“Telecoms and energy actors must work together to ensure interoperability,” Jean stressed.

Historically concentrated on large-scale installations, few big operators yet offer pay as you go electrical services. “But they could develop in this area by buying startups,” she added.

But for Gouyet, “we have to avoid the temptation of the individual kit that just allows people to generate light. Africa needs an electrician, not a lamp salesman.”

Yet it was through the sale of solar lamps that Total first entered the African solar energy market. “Our clients in the suburbs of the big cities, or even right in the cities themselves, bought them to complete their domestic electrical installation and save money on their bills. We also saw that many people first bought these lamps as a test to see whether they should convert their power supply more broadly,” said Ngur.

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Mobilising finance

Whatever the technologies chosen, finance will need to be mobilised to support their development on a larger scale.

Today’s low interest rates in developed countries mean that even the smallest solar power station in a remote corner of the world can be profitable. This has led to an abundance of liquidity but a lack of projects. And the administrative and financial processes are often long and complex, dissuading companies from investing.

However, not all electrical investments are profitable. Local authorities need to help develop economic models that will bring electricity to public services like schools and health centres.

Providing access to electricity in previously deprived areas can even pave the way for the development of new activities. This in turn will increase demand in the region and increase profitability in the long run.

Overall, as the speakers at the CADE conference all agreed, the real issue is to reduce the risk associated with these investments while preserving an attractive return. Investors and energy companies need to find the right balance between profitability and providing electricity at a price that is acceptable to the population.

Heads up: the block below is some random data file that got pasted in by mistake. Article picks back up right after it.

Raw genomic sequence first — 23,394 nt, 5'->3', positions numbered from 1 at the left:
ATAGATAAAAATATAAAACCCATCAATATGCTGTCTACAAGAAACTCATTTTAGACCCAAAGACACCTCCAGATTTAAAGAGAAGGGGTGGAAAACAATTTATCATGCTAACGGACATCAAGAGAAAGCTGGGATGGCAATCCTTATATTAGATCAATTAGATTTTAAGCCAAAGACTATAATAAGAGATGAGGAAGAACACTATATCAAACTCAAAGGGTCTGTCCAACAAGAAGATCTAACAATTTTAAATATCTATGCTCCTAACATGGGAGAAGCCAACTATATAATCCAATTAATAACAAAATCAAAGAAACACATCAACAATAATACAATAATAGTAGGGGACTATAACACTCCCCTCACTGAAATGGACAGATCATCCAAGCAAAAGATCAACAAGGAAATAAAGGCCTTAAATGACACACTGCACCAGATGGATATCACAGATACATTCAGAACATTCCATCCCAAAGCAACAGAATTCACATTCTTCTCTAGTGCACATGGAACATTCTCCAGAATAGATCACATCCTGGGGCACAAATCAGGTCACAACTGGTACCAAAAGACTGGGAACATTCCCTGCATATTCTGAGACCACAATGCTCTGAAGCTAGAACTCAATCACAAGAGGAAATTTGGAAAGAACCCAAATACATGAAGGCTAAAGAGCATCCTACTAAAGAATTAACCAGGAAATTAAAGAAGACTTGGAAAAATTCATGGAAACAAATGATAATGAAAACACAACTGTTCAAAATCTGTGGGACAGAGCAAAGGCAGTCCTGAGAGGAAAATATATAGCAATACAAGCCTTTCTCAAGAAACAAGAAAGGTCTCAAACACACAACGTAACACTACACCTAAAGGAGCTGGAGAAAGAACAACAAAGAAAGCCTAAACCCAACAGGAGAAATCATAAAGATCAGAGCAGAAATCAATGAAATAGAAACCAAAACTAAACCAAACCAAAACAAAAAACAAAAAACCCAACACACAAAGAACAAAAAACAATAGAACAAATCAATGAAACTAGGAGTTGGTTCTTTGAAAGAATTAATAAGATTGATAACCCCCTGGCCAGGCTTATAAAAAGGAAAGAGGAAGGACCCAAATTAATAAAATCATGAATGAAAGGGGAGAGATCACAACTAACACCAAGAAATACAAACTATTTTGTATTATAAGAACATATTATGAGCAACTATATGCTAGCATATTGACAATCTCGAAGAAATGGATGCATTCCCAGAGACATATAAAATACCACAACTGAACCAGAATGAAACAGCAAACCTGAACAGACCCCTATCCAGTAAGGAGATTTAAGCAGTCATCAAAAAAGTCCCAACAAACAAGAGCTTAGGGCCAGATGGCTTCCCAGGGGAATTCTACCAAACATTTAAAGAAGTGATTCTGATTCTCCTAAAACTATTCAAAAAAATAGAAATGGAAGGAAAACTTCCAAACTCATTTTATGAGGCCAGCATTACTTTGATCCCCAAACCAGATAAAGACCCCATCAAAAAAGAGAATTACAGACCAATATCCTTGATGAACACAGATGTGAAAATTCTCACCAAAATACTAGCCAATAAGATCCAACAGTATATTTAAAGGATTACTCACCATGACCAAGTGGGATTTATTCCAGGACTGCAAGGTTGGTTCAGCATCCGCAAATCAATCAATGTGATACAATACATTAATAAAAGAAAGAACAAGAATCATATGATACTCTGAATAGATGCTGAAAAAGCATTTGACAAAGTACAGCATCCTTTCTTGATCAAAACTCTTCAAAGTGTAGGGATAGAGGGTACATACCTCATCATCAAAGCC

The unexpected meteoric rise of the telecoms market in Africa proves that the demand is there.

As William Nkoutchou from Emerging Capital Partners said, “Telecoms benefited from market mechanisms that allowed them to improve their services and cut their prices. It is price flexibility that will allow operators to invest in increasing capacity.”

Need for formalisation and centralisation

Among PWC’s other recommendations was the establishment of a fund dedicated to financing off-grid projects, fed by both public and private donors. For Jean, the electrification of the continent required “top-down plans produced at national or regional level”.

Nguer said, “All the projects should be centralised, for example by the African Union and the African Development Bank (ADB), in order to more efficiently allocate the funds provided by Western public donors.”

“These institutions should be able to explain clearly to their contributors what their money has been used for.”

The up-coming COP 22 in Morocco could provide the boost needed to make the first steps in this direction.

“There is a post-COP 21 momentum. Many countries made commitments. Now they have to honour them,” said Nguer. “Africa must also be able to propose projects and to organise itself to receive the help it needs. The COP 22 should be the occasion for this to happen.”

Concessionary loans can help with financing. And facilitators (like JL Borloo or Power Africa, an initiative launched by Barack Obama) could form the bridge between the two worlds, “to encourage actors to develop renewables or to replace coal-powered electricity generation with gas, which emits half as much CO2, and so on.”

But what Africa really needs is “the emergence of energy leaders that can bring entrepreneurial spirit”. For Jean, this is a development that could bring major progress with the electrification of the continent.